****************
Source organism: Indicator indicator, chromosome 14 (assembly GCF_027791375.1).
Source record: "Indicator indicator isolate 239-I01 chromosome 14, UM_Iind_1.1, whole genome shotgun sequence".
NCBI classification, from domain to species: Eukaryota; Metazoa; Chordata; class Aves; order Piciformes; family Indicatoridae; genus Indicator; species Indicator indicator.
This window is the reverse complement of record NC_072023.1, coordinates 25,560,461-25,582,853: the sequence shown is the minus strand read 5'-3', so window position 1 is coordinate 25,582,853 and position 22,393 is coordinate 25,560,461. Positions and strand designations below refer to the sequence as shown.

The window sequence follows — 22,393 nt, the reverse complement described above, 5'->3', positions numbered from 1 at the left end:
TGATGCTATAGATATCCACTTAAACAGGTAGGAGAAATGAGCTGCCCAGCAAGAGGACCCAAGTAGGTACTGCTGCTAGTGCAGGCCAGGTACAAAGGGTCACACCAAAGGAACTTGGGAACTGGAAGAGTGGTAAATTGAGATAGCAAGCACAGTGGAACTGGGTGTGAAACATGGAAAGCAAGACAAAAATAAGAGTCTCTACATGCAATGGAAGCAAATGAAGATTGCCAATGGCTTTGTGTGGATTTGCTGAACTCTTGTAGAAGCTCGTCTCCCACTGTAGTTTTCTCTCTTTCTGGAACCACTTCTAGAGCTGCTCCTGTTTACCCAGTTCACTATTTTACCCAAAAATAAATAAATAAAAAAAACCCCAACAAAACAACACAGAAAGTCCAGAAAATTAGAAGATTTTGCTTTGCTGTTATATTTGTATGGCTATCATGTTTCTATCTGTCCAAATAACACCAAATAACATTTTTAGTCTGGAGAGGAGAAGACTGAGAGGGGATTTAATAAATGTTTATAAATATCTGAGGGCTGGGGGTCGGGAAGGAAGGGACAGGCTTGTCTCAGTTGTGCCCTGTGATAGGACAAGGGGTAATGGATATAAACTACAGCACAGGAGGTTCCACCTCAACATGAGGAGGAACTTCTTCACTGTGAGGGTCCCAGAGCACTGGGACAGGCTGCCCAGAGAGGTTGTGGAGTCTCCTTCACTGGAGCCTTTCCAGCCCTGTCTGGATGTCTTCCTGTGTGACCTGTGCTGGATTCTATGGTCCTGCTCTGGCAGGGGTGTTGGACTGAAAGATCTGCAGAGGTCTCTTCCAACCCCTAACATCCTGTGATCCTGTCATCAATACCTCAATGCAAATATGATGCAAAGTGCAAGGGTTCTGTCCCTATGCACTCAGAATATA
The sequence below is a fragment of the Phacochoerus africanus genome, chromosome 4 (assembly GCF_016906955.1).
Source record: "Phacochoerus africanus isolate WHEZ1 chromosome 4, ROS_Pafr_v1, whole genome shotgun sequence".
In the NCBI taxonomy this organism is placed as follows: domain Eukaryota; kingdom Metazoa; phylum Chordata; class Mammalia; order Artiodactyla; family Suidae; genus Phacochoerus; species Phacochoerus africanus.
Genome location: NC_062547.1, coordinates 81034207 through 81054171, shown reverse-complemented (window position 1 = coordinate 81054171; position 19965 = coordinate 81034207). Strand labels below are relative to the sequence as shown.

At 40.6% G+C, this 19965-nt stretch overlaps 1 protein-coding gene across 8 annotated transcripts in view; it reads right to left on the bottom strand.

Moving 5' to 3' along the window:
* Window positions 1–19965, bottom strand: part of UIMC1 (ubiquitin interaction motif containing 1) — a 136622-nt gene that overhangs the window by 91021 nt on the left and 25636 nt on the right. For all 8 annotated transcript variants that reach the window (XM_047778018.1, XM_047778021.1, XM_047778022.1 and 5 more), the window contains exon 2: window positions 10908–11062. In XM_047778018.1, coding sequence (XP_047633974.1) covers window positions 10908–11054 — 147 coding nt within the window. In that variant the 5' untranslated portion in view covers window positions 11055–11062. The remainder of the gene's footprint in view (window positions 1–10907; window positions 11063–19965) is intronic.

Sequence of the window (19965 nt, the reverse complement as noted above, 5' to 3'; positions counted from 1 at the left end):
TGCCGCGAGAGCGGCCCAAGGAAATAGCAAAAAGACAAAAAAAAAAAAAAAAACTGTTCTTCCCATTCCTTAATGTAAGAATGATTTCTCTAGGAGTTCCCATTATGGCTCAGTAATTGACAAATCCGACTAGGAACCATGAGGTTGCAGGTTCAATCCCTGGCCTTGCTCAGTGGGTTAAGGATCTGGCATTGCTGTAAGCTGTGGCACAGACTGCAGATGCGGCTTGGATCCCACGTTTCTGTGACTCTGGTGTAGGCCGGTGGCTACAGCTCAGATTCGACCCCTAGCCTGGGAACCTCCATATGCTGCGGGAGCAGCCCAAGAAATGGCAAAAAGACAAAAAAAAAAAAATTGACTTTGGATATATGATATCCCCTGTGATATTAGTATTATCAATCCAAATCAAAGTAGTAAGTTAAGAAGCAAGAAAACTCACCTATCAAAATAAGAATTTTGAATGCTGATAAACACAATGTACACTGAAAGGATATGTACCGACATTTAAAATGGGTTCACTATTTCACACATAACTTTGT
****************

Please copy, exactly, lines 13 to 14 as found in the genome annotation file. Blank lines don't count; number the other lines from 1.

* Window positions 1–19965, bottom strand: part of UIMC1 (ubiquitin interaction motif containing 1) — a 136622-nt gene that overhangs the window by 91021 nt on the left and 25636 nt on the right. For all 8 annotated transcript variants that reach the window (XM_047778018.1, XM_047778021.1, XM_047778022.1 and 5 more), the window contains exon 2: window positions 10908–11062. In XM_047778018.1, coding sequence (XP_047633974.1) covers window positions 10908–11054 — 147 coding nt within the window. In that variant the 5' untranslated portion in view covers window positions 11055–11062. The remainder of the gene's footprint in view (window positions 1–10907; window positions 11063–19965) is intronic.

Sequence of the window (19965 nt, the reverse complement as noted above, 5' to 3'; positions counted from 1 at the left end):